• Sprain, fracture, or dislocation

Postsurgery CRPS 1 has been reported after the following procedures:

  • Carpal tunnel release
  • Dental extractions
  • Cervical rib resection
  • Fracture repair (Colles fracture)
  • Arthroscopy

Local disorders associated with CRPS 1 include the following:

  • Nerve compression syndromes
  • Arthritis
  • Tissue ischemia
  • Stenosing tenosynovitis

Systemic disorders associated with CRPS 1 include the following:

  • Myocardial infarction
  • Stroke
  • Pancoast tumor
  • Pancreatic cancer
  • Herpes zoster



In the United States, an estimated 5% of patients who experience trauma to the upper extremity develop CRPS 1, although this figure is not known with certainty because of confusion over the diagnosis. Extremity immobilization can trigger CRPS 1. Without prophylactic measures (active physical therapy), CRPS 1 can develop in 12-20% of people who experience a hemiplegic stroke.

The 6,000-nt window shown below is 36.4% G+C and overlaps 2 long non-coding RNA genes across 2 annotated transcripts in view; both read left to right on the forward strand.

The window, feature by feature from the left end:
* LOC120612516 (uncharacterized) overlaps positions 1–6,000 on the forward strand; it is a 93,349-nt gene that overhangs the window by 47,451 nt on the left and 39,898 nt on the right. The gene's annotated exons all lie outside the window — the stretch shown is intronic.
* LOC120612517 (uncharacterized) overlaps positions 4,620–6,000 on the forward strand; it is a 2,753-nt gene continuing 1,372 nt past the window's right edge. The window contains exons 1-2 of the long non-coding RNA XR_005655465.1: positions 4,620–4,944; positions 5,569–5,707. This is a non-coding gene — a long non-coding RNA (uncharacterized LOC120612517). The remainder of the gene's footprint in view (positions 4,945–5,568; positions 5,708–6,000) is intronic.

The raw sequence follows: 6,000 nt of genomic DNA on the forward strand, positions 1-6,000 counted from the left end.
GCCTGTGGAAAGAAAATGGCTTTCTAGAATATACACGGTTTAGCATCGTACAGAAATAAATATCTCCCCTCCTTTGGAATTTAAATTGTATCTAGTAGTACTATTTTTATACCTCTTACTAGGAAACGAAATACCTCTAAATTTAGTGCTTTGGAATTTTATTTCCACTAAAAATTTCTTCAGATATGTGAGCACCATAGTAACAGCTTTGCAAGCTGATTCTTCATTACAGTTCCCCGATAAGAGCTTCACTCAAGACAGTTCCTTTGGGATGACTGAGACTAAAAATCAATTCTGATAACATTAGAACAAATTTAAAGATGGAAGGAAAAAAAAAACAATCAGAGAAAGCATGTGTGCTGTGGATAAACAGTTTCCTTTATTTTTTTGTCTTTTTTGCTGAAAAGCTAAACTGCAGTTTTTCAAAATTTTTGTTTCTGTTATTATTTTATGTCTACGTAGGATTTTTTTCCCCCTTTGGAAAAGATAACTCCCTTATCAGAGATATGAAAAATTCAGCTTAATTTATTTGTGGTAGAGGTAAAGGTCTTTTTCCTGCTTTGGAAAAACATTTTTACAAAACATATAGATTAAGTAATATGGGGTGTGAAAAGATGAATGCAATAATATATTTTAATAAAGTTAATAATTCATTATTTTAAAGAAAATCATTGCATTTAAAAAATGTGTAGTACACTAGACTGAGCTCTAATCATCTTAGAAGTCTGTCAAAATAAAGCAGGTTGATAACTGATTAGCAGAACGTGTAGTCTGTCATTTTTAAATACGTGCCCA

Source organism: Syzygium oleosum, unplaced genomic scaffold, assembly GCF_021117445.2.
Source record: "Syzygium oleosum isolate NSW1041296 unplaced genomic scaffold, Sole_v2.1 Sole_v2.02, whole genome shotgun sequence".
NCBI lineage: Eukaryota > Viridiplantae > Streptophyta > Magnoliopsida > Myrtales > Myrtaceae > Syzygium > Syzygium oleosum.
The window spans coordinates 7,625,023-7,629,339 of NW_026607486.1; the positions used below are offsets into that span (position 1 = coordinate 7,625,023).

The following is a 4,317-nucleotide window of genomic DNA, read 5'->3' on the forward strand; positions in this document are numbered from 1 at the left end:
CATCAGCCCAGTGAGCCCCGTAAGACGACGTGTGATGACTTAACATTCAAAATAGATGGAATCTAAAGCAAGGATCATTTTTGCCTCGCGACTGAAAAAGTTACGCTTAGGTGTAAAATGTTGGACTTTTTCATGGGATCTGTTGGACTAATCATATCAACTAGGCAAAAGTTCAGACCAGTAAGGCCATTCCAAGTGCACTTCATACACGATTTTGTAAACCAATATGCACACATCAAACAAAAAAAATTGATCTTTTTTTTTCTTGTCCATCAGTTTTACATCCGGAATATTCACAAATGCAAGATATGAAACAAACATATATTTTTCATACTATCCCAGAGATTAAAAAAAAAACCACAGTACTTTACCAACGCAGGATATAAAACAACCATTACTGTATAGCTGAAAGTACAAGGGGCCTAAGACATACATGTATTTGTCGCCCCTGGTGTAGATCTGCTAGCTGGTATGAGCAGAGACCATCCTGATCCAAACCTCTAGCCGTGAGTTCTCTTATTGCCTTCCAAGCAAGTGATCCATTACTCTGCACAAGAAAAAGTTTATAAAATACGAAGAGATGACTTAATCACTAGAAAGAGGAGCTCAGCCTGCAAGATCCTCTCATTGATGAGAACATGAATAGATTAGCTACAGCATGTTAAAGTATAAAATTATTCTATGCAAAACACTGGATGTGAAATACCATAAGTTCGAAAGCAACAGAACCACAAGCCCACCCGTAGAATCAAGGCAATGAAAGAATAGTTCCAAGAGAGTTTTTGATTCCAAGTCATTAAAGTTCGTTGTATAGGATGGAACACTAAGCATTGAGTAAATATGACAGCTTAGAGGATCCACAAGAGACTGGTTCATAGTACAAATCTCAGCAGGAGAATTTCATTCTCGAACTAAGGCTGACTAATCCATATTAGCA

Race-, Sex-, and Age-related Demographics

No racial predilection exists for CRPS 1. Sexual distribution is equal. Although CRPS 1 can occur in children, the age of onset in most patients CRPS 1 is 30-60 years, and the mean age is 49 years. [9]

A Scottish study estimated that the incidence of CRPS in children 5-15 years of age is 1.2 per 100,000. Girls constituted 73% of patients. Most cases involed a single site, with legs often affected than arms and the right side more often affected than the left. Clear trauma had occurred at the onset of the illness in most cases. Diagnosis was made a median of 2 months (range, 1-12) after the onset of symptoms. [10]